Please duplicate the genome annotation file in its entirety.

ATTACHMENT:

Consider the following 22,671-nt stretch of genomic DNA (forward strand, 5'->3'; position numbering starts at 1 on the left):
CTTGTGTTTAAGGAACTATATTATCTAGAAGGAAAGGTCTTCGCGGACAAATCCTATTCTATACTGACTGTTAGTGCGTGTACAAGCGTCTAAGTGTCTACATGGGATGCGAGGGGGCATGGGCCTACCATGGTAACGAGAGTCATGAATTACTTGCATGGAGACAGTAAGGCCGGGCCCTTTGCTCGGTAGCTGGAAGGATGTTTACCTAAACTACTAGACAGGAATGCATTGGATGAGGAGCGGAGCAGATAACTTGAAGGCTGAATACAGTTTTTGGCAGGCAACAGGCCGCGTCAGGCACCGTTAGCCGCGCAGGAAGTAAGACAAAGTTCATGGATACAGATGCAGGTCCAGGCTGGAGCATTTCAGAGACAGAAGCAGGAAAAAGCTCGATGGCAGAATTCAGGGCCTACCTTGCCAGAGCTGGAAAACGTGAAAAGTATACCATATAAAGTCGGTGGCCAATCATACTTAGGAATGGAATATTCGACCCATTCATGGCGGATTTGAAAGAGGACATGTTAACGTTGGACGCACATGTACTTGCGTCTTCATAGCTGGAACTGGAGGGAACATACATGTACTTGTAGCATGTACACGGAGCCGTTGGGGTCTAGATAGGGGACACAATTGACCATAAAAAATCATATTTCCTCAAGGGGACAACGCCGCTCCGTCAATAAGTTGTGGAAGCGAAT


Consider the following 22,671-nt stretch of genomic DNA (forward strand, 5'->3'; position numbering starts at 1 on the left):
CTTGTGTTTAAGGAACTATATTATCTAGAAGGAAAGGTCTTCGCGGACAAATCCTATTCTATACTGACTGTTAGTGCGTGTACAAGCGTCTAAGTGTCTACATGGGATGCGAGGGGGCATGGGCCTACCATGGTAACGAGAGTCATGAATTACTTGCATGGAGACAGTAAGGCCGGGCCCTTTGCTCGGTAGCTGGAAGGATGTTTACCTAAACTACTAGACAGGAATGCATTGGATGAGGAGCGGAGCAGATAACTTGAAGGCTGAATACAGTTTTTGGCAGGCAACAGGCCGCGTCAGGCACCGTTAGCCGCGCAGGAAGTAAGACAAAGTTCATGGATACAGATGCAGGTCCAGGCTGGAGCATTTCAGAGACAGAAGCAGGAAAAAGCTCGATGGCAGAATTCAGGGCCTACCTTGCCAGAGCTGGAAAACGTGAAAAGTATACCATATAAAGTCGGTGGCCAATCATACTTAGGAATGGAATATTCGACCCATTCATGGCGGATTTGAAAGAGGACATGTTAACGTTGGACGCACATGTACTTGCGTCTTCATAGCTGGAACTGGAGGGAACATACATGTACTTGTAGCATGTACACGGAGCCGTTGGGGTCTAGATAGGGGACACAATTGACCATAAAAAATCATATTTCCTCAAGGGGACAACGCCGCTCCGTCAATAAGTTGTGGAAGCGAAT